Exploring J, an array programming language

What I have learned so far about why the J language exists and what problems it tries to solve.

Alex Strick van Linschoten


December 29, 2021

I’ve long wanted to explore the J programming language. I think I probably first heard about it from Jeremy Howard amidst one of the early iterations of the fastai course. He’s since spoken about it in other places.

It is part of the family of programming languages that includes APL, K and Q. These can broadly be categorised as array-programming languages, where arrays are generally the core data structure and mental model to keep in mind. They used to be extremely popular in the 1970s and 1980s, particularly among institutions or businesses with a requirement for performant calculation / computation. One of these, Q, continues to live on (as a closed-source language) in the world of finance and trading. (Q is popular alongside the proprietary database kdb+).

You’re probably wondering why someone would want to use this fairly specialised and niche language. When you look at examples of J code — like the ones here, for example — it’s easy to simply dismiss it as an unreadable (‘write-only’) language. Indeed, many do dismiss it for this reason. Code is often compact, with single letters or symbols doing all the work. Defenders of J hold this up as a feature, not a problem. The compactness of the language means that you can fit the entirety of the solution (space) of a complex problem on a single screen, whereas in many (most?) other languages you would have to be scrolling up and down through dozens or even hundreds of lines of code.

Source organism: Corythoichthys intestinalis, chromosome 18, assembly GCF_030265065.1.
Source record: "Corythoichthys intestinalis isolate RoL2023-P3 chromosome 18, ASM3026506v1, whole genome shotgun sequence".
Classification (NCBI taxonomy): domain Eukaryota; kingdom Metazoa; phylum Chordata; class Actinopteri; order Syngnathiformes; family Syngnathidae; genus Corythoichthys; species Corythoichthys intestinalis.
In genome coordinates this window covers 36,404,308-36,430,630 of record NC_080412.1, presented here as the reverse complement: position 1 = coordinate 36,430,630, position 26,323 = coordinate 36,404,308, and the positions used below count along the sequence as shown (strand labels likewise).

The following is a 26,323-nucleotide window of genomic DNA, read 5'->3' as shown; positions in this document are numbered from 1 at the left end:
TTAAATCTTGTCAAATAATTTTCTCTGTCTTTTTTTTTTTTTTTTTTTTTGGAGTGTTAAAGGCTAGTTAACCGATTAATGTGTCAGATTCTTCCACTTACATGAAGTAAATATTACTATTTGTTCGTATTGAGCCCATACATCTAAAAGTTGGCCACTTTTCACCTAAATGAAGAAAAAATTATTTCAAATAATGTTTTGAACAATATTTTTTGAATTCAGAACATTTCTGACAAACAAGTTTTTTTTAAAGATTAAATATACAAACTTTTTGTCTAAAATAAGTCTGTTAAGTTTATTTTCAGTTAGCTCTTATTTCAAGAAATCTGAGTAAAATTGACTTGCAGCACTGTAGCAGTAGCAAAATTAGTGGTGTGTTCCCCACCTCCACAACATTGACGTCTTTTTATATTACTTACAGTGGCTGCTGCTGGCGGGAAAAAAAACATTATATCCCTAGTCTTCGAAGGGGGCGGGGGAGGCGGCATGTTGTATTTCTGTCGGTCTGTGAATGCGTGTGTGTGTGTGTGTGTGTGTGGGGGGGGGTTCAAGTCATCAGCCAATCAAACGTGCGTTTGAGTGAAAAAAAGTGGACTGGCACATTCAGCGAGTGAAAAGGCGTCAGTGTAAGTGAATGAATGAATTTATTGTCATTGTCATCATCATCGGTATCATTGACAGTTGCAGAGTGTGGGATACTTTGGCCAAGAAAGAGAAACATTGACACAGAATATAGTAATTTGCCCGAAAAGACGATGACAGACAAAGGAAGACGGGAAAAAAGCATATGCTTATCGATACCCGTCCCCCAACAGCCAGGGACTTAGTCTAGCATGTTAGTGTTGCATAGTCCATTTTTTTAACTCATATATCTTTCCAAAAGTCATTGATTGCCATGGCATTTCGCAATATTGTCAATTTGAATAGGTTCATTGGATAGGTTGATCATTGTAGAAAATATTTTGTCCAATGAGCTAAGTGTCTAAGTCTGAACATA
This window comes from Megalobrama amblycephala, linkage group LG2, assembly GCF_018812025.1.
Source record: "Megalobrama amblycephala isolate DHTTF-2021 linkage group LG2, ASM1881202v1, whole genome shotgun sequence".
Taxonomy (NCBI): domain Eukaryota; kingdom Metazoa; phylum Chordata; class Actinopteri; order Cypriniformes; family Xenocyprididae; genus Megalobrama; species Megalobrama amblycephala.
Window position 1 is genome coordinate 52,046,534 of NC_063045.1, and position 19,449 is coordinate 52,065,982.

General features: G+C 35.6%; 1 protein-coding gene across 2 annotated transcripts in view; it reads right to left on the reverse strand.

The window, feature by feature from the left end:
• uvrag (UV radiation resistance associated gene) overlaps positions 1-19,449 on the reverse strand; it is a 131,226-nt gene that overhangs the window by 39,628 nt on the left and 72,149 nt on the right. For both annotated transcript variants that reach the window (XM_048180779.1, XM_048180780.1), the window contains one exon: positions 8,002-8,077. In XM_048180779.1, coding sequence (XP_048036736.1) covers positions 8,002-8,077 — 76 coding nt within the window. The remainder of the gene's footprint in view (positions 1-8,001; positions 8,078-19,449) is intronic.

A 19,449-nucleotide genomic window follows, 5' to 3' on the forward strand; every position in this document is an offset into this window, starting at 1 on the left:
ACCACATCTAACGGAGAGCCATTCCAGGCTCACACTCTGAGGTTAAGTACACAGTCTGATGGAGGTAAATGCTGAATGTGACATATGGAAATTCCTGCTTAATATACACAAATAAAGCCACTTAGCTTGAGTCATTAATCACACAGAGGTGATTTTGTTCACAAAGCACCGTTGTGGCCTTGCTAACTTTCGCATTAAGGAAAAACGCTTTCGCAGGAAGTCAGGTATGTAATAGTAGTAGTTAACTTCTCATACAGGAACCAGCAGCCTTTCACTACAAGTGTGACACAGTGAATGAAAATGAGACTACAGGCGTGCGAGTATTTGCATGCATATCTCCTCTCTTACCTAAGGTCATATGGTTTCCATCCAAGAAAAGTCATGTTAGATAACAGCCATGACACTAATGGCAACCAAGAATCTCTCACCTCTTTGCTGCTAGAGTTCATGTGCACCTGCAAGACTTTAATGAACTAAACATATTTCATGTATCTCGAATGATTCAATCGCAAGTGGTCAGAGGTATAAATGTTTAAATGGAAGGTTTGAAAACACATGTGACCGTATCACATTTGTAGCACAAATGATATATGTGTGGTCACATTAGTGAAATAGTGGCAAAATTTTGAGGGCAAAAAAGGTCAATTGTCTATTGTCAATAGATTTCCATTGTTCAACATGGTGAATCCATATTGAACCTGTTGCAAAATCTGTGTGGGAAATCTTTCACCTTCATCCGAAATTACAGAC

The array languages seem to come at solving problems from a particular perspective. The symbols and letters that transform the arrays in J function as a pattern language. For a simple example, think of what you have to do when you want to find the count of a particular element from within an array/list. The array language paradigm argues that you don’t want to waste your time and screen space writing out boilerplate code to carry out this calculation, when it’s a common pattern that you can just use from the language itself. When problem-solving, therefore, spend your time thinking about the problem and not messing around with syntax or repeating yourself.

J and its cousins are extremely efficient. It is written in C, and I recently heard someone quote one of the early J pioneers as having said that “it is not theoretically possible to write J code that is more performant than C, but it often ends up being so”. For some math- or statistics-heavy domains (think the world of finance), it is extremely helpful to have this highly abstracted language that works performantly on large datasets. Moreover, it seems to be even more helpful when you have a hard problem to work on that isn’t fully understood.

Kenneth Iverson’s wrote a paper (“Notation as a Tool of Thought”) that is a classic in computer science and gets into some of the above arguments. (It is written using APL, but it also applies to J). I will probably return to that at a future date, because it often comes up and is recommended as a particularly rich document worth taking time to explore in depth.

Very much as a project to indulge my curiosity, I will be exploring J over the coming months. I have been listening to the back catalogue of The Array Cast podcast, and I will be slowly working my way through some of the resources listed on the official J site. Let me know if you have experience working with J!